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Oct. 5, 1866 • In what is believed to be the first organized and concerted effort to establish a Protestant presence in Mormon Utah, the Episcopal Church's House of Bishops, meeting in New York City, elects the Rev. Daniel Tuttle as bishop. In addition to Utah, his responsibilities include Montana and Idaho.

May 1867 • The same month Tuttle is formally consecrated as bishop, he recruits two clergy colleagues to establish the church in Utah. George Foote and T.W. Haskins hold the first Episcopal services in Salt Lake City's Independence Hall and begin raising funds for what will be St. Mark's School, the first non-Mormon school in Utah.

July 1867 • Tuttle arrives in Salt Lake City on July 4, accompanied by two Episcopal missionaries. He meets with Mormon prophet Brigham Young, a courtesy call that establishes what will be a low-key, nonconfrontational relationship between the faiths.

July 30, 1870 • The cornerstone for the Cathedral Church of St. Mark is laid. Four months later, Utah's first Episcopal parish is formally organized. The year also sees the first Episcopal services held in Ogden's rail station, with the city laying the cornerstone of the Church of the Good Shepherd in April 1874 and consecrating the completed structure Feb. 6, 1875. St. Mark's Hospital is organized in 1872 as a joint Episcopal Church, mining industry and Army project. The hospital moves from one place to another through the years before settling on its current 1200 East and 3900 South site.

1888-1903 • The Rev. Abiel Leonard succeeds Tuttle as bishop. Leonard focuses on expanding the Episcopal presence throughout Utah, focusing on mountain mining communities, as well as Provo, Springville, Layton and Vernal. Leonard also launches a mission church to the Ute Tribe in the Uinta Basin.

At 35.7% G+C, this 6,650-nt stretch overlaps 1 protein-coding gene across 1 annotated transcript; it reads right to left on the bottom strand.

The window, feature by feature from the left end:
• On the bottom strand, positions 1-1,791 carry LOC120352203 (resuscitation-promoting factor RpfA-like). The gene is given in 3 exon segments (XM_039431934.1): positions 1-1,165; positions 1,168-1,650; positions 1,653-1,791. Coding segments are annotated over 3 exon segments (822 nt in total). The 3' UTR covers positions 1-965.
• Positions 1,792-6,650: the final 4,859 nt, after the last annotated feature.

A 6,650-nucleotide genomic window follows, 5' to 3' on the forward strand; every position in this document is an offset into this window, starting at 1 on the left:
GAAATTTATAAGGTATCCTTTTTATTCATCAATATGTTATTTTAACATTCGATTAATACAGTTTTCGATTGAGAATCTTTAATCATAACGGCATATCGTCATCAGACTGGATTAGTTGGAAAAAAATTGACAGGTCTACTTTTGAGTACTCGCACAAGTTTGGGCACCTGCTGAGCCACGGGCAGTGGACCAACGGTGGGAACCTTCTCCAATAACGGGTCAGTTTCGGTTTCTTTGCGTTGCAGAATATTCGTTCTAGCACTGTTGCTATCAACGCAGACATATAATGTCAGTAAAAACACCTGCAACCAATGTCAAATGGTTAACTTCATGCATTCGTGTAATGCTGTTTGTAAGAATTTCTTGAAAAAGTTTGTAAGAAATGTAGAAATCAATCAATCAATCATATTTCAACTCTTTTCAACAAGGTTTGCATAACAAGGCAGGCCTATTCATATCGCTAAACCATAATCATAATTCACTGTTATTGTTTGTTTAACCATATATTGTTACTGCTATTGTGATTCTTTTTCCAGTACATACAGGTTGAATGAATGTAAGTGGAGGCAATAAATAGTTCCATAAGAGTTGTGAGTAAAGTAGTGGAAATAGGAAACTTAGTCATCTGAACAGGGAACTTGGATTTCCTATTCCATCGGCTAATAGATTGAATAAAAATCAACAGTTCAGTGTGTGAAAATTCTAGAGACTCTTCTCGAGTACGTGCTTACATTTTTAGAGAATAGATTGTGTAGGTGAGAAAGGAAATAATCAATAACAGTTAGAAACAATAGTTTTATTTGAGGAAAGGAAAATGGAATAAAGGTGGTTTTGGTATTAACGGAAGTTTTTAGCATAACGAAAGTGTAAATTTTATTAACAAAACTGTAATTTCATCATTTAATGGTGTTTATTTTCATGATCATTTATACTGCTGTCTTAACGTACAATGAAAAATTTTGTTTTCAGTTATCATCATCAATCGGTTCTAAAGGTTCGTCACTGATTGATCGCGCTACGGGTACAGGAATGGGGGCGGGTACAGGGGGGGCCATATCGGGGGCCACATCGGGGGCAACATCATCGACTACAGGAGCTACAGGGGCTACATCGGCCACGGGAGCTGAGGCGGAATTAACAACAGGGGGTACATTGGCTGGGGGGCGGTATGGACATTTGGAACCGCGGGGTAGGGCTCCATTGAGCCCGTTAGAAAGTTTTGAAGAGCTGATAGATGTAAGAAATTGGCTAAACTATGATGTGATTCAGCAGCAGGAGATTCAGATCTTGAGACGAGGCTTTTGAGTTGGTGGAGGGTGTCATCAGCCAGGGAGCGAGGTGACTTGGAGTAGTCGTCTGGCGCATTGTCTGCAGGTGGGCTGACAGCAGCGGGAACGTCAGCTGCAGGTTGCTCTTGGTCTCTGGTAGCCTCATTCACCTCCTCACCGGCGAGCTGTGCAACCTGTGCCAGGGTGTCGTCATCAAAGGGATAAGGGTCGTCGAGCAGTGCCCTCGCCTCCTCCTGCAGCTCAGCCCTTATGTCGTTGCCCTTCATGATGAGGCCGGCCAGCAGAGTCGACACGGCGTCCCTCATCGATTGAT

1904-1914 • Self-described "Christian Socialist" Franklin Spalding serves as bishop in Utah, arguing that the Christian church's sole task was to save humanity. He wrote, "Although man cannot live by bread alone, he must have bread." While a critic of LDS scriptures who directly challenged Mormon founder Joseph Smith's abilities as a translator of purported ancient records, Spalding also praised Mormon community values and charity.

1914-1918 • Spalding's successor as bishop, Paul Jones, finds that his socialist and — with the nation's entry into World War I — pacifist views bring about his forced resignation in 1918 after just four years. He goes on to be a strong advocate for civil rights, social reform and economic justice, earning a commemoration (for Sept. 4) in the U.S. Episcopal Church's liturgical calendar.

1920-1996 • Four more bishops rise and serve during this period, including Arthur Moulton (1920-1946), Stephen Clark (1946-1950), Richard Watson (1951-1971) and Otis Charles 1971-1986). Charles lent his support to the successful opposition to locating launch sites in Utah for the MX nuclear-missile system. He was succeeded by George Bates (1986-1996).

1942 • The Rev. H. Baxter Liebler settles among southeastern Utah's Navajos, educates himself in their language and customs and builds St. Christopher's Mission. In addition to church services, the mission opens a school and eventually offers medical and dental services.

1988 • The diocese completes the sale of St. Mark's Hospital to the Hospital Corp. of America. The proceeds went undisclosed but reportedly helped fund numerous social, medical, charitable and other projects, including the remodeling of numerous church properties.

1996-2010 • Carolyn Tanner Irish, a convert to Episcopalianism from a prominent Utah Mormon family, becomes the first woman to serve as bishop for the diocese — and just the fourth female Episcopal bishop in the U.S. She is an outspoken advocate for immigrants, minorities, social services and the environment, and makes headlines for banning guns from the dicoese's churches.

2010-present • The Rev. Scott Hayashi becomes the 11th bishop of the Episcopal Diocese of Utah, having previously been rector of Ogden's Good Shepherd Church and canon of the ordinary in the Diocese of Chicago.

— Sources: Utah Division of State History, Episcopal Diocese of Utah